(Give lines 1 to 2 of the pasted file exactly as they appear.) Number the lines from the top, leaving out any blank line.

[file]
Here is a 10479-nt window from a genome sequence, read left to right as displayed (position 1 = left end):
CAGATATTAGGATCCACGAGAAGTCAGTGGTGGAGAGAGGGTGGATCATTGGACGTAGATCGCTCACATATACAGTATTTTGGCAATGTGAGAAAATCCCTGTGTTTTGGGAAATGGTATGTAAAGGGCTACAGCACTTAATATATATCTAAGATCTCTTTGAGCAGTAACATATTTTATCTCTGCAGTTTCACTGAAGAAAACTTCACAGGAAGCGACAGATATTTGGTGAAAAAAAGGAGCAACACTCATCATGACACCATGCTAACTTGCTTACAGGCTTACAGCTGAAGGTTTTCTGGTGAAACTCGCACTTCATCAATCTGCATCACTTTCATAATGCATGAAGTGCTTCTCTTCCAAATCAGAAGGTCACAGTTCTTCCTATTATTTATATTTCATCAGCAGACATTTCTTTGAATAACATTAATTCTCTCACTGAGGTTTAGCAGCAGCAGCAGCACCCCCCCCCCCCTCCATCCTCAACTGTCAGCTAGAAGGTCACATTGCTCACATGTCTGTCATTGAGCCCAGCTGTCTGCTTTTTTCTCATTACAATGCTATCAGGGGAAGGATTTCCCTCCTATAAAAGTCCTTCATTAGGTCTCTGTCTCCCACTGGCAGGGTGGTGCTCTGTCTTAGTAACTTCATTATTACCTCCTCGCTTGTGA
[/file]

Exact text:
Here is a 10479-nt window from a genome sequence, read left to right as displayed (position 1 = left end):
CAGATATTAGGATCCACGAGAAGTCAGTGGTGGAGAGAGGGTGGATCATTGGACGTAGATCGCTCACATATACAGTATTTTGGCAATGTGAGAAAATCCCTGTGTTTTGGGAAATGGTATGTAAAGGGCTACAGCACTTAATATATATCTAAGATCTCTTTGAGCAGTAACATATTTTATCTCTGCAGTTTCACTGAAGAAAACTTCACAGGAAGCGACAGATATTTGGTGAAAAAAAGGAGCAACACTCATCATGACACCATGCTAACTTGCTTACAGGCTTACAGCTGAAGGTTTTCTGGTGAAACTCGCACTTCATCAATCTGCATCACTTTCATAATGCATGAAGTGCTTCTCTTCCAAATCAGAAGGTCACAGTTCTTCCTATTATTTATATTTCATCAGCAGACATTTCTTTGAATAACATTAATTCTCTCACTGAGGTTTAGCAGCAGCAGCAGCACCCCCCCCCCCCTCCATCCTCAACTGTCAGCTAGAAGGTCACATTGCTCACATGTCTGTCATTGAGCCCAGCTGTCTGCTTTTTTCTCATTACAATGCTATCAGGGGAAGGATTTCCCTCCTATAAAAGTCCTTCATTAGGTCTCTGTCTCCCACTGGCAGGGTGGTGCTCTGTCTTAGTAACTTCATTATTACCTCCTCGCTTGTGA